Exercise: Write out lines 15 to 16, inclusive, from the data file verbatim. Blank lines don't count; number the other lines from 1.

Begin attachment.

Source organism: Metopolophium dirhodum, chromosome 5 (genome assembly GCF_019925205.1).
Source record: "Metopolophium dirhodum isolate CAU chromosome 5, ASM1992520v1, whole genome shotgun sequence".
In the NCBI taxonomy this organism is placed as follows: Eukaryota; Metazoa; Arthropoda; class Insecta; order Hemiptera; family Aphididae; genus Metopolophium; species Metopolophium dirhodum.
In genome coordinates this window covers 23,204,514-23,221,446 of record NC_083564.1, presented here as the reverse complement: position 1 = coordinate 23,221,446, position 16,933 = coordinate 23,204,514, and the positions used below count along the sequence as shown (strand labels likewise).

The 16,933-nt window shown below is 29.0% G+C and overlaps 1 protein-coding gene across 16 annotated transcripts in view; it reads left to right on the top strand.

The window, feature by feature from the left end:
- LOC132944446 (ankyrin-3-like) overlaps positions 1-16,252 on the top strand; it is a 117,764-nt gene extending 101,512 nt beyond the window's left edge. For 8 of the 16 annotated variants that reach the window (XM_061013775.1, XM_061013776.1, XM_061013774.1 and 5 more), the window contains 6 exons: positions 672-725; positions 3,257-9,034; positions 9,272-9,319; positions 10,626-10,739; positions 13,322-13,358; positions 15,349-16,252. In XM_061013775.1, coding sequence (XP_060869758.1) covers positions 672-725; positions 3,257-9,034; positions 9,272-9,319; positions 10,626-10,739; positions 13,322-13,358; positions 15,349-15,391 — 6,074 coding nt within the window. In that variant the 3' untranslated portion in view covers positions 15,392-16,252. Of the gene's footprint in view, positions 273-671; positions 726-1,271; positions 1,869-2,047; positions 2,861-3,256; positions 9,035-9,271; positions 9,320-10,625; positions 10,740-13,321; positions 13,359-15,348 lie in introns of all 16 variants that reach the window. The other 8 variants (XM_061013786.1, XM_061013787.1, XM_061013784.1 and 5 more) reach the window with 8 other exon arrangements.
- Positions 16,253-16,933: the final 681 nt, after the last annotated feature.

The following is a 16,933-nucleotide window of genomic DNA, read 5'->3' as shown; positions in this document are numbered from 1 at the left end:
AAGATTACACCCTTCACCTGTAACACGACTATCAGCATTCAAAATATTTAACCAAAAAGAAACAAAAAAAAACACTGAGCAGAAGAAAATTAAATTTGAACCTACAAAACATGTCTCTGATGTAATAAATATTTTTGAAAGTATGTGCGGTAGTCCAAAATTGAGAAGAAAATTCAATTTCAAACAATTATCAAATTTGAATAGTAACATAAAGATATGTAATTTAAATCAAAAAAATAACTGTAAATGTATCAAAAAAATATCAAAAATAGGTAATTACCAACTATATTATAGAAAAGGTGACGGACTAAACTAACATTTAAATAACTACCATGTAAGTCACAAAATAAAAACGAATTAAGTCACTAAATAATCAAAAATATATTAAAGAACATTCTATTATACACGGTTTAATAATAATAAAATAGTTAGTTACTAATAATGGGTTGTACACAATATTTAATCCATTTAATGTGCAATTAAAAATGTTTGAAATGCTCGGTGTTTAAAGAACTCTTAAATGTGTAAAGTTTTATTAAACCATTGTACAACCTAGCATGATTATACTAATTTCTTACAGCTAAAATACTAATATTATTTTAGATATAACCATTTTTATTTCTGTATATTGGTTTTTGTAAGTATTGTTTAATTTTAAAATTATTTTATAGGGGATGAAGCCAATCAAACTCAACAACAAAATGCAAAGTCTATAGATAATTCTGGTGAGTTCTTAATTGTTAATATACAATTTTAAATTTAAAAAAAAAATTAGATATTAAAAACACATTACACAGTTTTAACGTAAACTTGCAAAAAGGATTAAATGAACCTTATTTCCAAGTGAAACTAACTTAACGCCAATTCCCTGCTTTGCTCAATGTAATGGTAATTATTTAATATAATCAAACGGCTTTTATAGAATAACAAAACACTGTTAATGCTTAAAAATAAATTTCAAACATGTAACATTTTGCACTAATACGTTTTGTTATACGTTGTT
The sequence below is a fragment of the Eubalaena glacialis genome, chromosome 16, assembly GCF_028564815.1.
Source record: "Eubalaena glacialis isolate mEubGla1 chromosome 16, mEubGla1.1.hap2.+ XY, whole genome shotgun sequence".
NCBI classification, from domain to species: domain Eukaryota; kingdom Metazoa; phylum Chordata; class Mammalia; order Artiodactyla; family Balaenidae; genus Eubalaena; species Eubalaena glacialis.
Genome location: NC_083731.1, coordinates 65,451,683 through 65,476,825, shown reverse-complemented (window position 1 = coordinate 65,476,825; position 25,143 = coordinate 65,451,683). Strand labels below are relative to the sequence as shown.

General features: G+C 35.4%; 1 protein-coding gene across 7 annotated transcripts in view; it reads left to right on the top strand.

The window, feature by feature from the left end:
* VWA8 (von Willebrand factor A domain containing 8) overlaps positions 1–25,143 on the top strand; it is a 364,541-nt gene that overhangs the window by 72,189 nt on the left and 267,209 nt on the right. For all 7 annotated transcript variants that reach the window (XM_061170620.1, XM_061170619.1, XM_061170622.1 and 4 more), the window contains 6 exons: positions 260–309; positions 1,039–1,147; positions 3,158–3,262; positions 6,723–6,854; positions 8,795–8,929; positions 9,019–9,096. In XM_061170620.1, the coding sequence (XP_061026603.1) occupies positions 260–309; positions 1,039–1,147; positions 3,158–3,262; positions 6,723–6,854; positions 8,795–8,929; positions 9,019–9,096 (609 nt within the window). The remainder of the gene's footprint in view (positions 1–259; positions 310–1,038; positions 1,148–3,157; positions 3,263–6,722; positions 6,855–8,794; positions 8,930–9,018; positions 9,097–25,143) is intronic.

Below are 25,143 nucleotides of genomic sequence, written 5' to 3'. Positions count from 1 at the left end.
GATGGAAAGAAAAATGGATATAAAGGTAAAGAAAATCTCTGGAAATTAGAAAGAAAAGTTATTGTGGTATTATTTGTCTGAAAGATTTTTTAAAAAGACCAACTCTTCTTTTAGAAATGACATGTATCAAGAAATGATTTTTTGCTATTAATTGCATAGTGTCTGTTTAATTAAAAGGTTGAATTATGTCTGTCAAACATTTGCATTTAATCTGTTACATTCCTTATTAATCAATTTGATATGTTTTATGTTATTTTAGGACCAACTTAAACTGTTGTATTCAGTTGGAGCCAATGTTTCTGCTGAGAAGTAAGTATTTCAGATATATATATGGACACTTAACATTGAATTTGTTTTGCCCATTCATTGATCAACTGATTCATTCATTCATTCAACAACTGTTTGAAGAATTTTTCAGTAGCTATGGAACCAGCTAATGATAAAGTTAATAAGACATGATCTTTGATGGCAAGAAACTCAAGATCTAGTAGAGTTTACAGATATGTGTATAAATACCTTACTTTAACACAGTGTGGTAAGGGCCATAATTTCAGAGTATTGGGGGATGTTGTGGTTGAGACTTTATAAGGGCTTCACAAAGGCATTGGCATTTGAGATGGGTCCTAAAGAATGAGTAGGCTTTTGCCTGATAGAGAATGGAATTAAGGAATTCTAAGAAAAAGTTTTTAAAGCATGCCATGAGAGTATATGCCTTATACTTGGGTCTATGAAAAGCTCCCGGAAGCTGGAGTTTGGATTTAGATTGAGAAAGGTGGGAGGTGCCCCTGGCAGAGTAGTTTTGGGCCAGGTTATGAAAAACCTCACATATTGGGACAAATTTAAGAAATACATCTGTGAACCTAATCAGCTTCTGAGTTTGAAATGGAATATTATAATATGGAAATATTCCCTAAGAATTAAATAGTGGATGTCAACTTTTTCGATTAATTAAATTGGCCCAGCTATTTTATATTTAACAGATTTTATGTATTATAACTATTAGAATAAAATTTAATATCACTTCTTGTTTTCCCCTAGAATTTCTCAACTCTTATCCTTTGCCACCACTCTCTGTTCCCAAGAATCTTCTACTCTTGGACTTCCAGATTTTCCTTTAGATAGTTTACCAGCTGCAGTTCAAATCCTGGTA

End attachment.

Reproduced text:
General features: G+C 35.4%; 1 protein-coding gene across 7 annotated transcripts in view; it reads left to right on the top strand.

The window, feature by feature from the left end: